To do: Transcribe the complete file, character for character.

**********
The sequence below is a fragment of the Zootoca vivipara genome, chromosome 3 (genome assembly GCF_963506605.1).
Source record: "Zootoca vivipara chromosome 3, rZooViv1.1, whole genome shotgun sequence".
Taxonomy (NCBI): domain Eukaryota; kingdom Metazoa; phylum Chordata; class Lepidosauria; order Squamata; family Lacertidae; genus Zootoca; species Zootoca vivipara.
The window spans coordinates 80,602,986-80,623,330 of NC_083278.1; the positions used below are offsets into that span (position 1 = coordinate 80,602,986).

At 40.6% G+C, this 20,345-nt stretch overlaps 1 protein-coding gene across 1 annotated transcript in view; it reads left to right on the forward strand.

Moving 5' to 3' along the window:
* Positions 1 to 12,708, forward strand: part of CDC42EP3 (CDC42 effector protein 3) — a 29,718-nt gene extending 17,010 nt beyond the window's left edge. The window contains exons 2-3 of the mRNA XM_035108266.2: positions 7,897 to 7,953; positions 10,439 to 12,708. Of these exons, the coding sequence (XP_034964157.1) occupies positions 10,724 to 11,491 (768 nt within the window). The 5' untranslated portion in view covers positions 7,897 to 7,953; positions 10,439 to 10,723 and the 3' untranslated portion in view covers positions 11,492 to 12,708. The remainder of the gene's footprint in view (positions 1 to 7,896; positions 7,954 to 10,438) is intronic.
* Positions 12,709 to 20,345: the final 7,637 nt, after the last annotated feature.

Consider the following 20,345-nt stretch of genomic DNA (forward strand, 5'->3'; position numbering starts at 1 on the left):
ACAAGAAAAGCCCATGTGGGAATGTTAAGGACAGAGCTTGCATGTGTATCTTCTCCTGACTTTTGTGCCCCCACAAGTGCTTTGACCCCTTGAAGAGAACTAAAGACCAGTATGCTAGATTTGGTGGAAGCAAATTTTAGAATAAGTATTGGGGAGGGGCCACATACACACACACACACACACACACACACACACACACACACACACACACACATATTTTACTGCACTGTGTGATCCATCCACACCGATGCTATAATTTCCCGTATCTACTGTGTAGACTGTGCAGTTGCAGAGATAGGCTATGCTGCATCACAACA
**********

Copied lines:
The sequence below is a fragment of the Zootoca vivipara genome, chromosome 3 (genome assembly GCF_963506605.1).
Source record: "Zootoca vivipara chromosome 3, rZooViv1.1, whole genome shotgun sequence".
Taxonomy (NCBI): domain Eukaryota; kingdom Metazoa; phylum Chordata; class Lepidosauria; order Squamata; family Lacertidae; genus Zootoca; species Zootoca vivipara.
The window spans coordinates 80,602,986-80,623,330 of NC_083278.1; the positions used below are offsets into that span (position 1 = coordinate 80,602,986).

At 40.6% G+C, this 20,345-nt stretch overlaps 1 protein-coding gene across 1 annotated transcript in view; it reads left to right on the forward strand.

Moving 5' to 3' along the window:
* Positions 1 to 12,708, forward strand: part of CDC42EP3 (CDC42 effector protein 3) — a 29,718-nt gene extending 17,010 nt beyond the window's left edge. The window contains exons 2-3 of the mRNA XM_035108266.2: positions 7,897 to 7,953; positions 10,439 to 12,708. Of these exons, the coding sequence (XP_034964157.1) occupies positions 10,724 to 11,491 (768 nt within the window). The 5' untranslated portion in view covers positions 7,897 to 7,953; positions 10,439 to 10,723 and the 3' untranslated portion in view covers positions 11,492 to 12,708. The remainder of the gene's footprint in view (positions 1 to 7,896; positions 7,954 to 10,438) is intronic.
* Positions 12,709 to 20,345: the final 7,637 nt, after the last annotated feature.

Consider the following 20,345-nt stretch of genomic DNA (forward strand, 5'->3'; position numbering starts at 1 on the left):
ACAAGAAAAGCCCATGTGGGAATGTTAAGGACAGAGCTTGCATGTGTATCTTCTCCTGACTTTTGTGCCCCCACAAGTGCTTTGACCCCTTGAAGAGAACTAAAGACCAGTATGCTAGATTTGGTGGAAGCAAATTTTAGAATAAGTATTGGGGAGGGGCCACATACACACACACACACACACACACACACACACACACACACACACACACACATATTTTACTGCACTGTGTGATCCATCCACACCGATGCTATAATTTCCCGTATCTACTGTGTAGACTGTGCAGTTGCAGAGATAGGCTATGCTGCATCACAACA